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ST. LOUIS - A shouting match broke out at St. Louis City Hall Thursday. It all went down as the police chief Sam Dotson was trying to update Aldermen and citizens on efforts to fight crime.

Several dozen north St. Louis residents came to the meeting hoping to ask Chief Dotson what police are doing to stop the violence in their neighborhood. But they weren't allowed to ask any questions during the meeting.

"If you don't like it, I'm going to ask the marshals to clear the room," committee chair Alderman Phyllis Young told the group.

And Aldermen were given time limits for their questions.

"I have never been denied access to ask questions. And I will never have the chief at any of my meetings if you do not let me and the people here ask...you tell her [to the chief] she's doing the wrong thing now," expressed First Ward Alderman Sharon Tyus.

The meeting was for police to brief the public safety committee on crime stats and strategies.

"Crime is down," said Chief Dotson. "Two categories: aggravated assaults and homicides are up. And that's why hot spot policing is focused on those crimes right now."

"That's a reactive response not a proactive response," added 21st Ward resident Laura Keys. "We already know where the crime is. You don't have to take a look at your charts, and your graphs to know where the crimes are occurring."

Twenty-nine of the 44 murders have been in districts five and six, which cover the north side. North Patrol Division Commander Major Ronnie Robinson says they've created a special response team.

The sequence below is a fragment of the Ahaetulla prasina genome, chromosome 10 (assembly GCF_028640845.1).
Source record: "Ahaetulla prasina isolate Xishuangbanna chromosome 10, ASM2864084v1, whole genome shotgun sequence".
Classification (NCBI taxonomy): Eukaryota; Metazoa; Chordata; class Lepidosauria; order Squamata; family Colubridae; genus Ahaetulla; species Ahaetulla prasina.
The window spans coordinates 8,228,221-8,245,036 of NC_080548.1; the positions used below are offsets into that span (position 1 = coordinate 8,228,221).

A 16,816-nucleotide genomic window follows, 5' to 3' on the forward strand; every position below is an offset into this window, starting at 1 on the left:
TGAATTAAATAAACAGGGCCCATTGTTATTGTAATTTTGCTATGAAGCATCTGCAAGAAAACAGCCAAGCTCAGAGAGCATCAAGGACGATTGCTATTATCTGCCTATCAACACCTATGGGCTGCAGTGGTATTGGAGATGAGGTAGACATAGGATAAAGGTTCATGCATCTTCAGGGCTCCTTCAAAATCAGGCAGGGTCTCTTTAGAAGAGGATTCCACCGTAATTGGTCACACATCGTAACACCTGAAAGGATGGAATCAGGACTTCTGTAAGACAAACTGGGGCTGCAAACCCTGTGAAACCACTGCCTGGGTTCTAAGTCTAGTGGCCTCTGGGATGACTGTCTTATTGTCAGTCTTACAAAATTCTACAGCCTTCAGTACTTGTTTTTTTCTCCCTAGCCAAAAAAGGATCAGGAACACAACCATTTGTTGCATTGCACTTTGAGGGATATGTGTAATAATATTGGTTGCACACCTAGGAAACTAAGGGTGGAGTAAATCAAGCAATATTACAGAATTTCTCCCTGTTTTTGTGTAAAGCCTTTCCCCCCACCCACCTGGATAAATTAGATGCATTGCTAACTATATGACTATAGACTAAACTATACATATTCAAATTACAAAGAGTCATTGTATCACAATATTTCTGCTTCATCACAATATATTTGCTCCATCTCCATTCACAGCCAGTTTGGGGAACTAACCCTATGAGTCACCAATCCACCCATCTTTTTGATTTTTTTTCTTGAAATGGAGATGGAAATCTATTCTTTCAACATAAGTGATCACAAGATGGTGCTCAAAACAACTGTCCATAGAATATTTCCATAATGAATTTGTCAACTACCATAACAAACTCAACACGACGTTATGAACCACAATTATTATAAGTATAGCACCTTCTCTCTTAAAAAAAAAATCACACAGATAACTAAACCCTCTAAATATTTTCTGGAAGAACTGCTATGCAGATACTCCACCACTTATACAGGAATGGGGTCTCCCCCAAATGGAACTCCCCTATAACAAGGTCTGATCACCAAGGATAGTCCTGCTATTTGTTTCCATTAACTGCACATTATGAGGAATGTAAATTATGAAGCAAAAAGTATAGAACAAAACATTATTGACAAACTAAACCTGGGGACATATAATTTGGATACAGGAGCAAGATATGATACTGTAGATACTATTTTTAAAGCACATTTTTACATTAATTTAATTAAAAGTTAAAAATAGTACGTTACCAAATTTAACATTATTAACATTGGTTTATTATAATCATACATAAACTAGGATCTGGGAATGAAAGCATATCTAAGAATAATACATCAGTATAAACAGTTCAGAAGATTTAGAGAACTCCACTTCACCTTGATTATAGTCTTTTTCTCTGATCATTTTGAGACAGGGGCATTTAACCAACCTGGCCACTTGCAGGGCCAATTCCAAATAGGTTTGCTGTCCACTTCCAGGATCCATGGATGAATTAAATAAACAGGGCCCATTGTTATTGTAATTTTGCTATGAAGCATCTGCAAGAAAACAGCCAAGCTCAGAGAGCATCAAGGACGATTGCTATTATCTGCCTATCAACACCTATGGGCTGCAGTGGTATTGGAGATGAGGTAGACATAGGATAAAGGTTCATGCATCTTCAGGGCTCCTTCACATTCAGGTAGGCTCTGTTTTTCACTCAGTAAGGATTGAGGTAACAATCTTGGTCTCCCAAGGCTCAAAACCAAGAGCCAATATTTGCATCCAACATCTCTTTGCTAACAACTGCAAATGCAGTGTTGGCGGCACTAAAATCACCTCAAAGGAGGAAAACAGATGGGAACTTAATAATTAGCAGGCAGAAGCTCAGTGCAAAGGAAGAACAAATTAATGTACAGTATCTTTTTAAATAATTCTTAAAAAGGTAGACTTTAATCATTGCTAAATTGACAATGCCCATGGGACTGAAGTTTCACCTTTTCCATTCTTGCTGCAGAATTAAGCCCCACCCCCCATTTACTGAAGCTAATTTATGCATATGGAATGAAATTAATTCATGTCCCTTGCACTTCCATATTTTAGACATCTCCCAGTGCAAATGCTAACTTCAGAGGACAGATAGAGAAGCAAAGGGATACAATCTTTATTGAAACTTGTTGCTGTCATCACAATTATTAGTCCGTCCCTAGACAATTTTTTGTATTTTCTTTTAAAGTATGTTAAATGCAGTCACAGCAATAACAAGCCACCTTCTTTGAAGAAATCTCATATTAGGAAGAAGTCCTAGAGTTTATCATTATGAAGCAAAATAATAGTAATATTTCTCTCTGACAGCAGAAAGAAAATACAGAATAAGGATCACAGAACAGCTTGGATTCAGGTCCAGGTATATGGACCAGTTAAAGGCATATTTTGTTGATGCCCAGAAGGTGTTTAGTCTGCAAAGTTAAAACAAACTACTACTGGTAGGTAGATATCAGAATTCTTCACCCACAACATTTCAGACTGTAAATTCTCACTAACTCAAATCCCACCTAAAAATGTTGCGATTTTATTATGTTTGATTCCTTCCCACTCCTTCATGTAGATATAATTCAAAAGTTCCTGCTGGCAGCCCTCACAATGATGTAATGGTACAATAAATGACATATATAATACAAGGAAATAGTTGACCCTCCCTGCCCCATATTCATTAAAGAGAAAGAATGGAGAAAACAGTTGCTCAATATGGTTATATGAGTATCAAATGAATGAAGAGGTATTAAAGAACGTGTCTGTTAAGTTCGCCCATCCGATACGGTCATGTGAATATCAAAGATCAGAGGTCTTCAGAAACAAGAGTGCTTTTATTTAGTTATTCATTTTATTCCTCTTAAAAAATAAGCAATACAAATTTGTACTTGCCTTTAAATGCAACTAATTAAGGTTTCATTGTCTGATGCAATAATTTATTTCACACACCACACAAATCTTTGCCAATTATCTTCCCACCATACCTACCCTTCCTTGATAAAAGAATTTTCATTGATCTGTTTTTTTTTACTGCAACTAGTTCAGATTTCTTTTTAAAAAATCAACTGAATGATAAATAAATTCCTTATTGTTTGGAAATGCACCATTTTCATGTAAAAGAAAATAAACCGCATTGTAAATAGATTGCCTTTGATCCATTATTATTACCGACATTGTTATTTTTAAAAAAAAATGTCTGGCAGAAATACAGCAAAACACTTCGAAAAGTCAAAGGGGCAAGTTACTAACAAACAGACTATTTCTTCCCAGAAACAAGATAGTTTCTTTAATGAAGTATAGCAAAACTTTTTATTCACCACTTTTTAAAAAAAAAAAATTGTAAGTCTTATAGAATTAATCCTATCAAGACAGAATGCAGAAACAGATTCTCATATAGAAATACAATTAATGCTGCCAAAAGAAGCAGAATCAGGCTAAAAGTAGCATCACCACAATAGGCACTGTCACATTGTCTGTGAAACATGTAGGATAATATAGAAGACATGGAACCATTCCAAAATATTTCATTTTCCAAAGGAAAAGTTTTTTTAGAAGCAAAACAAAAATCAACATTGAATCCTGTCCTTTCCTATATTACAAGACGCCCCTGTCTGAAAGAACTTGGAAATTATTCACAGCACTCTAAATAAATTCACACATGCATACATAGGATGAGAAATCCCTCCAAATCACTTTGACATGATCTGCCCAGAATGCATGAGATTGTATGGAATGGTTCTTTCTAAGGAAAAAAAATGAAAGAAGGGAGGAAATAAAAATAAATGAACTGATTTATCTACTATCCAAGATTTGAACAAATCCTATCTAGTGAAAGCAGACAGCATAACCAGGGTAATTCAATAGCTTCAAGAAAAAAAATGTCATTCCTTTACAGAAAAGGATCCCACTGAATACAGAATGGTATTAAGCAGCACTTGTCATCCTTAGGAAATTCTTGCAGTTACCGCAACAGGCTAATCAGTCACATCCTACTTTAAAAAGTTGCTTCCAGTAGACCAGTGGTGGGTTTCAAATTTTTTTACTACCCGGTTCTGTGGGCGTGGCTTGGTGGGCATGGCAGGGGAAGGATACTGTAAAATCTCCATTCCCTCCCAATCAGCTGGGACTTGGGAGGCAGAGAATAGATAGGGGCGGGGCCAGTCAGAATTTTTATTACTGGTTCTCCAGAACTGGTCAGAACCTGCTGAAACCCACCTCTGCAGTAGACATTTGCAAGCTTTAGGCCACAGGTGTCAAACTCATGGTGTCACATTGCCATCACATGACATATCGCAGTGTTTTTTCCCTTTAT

"This team responds to every aggravated assault and every shooting to determine why the shooting and to make a determination and classify the shooting whether it's gang related, domestic, personal issues to try to stop the retaliatory possibility of the shootings," he said.

Police say many of the violent crimes are committed by people who should already be locked up, but a lack of cooperation ties their hands.

"I'm aware of at least three homicides where we've made arrests in the last couple of weeks, where because of witness participation that case isn't moving forward as well as I would like it to," Dotson said.

Major Robinson also says if you see something negative happening in your neighborhood, or something that just doesn't look right, call police. He says that can go a long way to preventing crime.

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